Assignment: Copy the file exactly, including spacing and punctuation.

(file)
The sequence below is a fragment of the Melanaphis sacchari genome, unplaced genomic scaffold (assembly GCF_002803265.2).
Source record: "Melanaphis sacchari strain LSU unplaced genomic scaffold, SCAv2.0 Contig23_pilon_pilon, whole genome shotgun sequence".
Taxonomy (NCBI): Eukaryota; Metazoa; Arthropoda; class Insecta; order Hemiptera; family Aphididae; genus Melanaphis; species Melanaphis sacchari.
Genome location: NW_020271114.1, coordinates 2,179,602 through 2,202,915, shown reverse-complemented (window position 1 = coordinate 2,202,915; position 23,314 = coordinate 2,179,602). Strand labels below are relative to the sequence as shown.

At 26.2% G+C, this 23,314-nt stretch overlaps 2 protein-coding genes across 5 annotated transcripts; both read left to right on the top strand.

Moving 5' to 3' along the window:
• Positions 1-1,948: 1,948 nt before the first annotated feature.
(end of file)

The sequence below is a fragment of the Melanaphis sacchari genome, unplaced genomic scaffold (assembly GCF_002803265.2).
Source record: "Melanaphis sacchari strain LSU unplaced genomic scaffold, SCAv2.0 Contig23_pilon_pilon, whole genome shotgun sequence".
Taxonomy (NCBI): Eukaryota; Metazoa; Arthropoda; class Insecta; order Hemiptera; family Aphididae; genus Melanaphis; species Melanaphis sacchari.
Genome location: NW_020271114.1, coordinates 2,179,602 through 2,202,915, shown reverse-complemented (window position 1 = coordinate 2,202,915; position 23,314 = coordinate 2,179,602). Strand labels below are relative to the sequence as shown.

At 26.2% G+C, this 23,314-nt stretch overlaps 2 protein-coding genes across 5 annotated transcripts; both read left to right on the top strand.

Moving 5' to 3' along the window:
• Positions 1-1,948: 1,948 nt before the first annotated feature.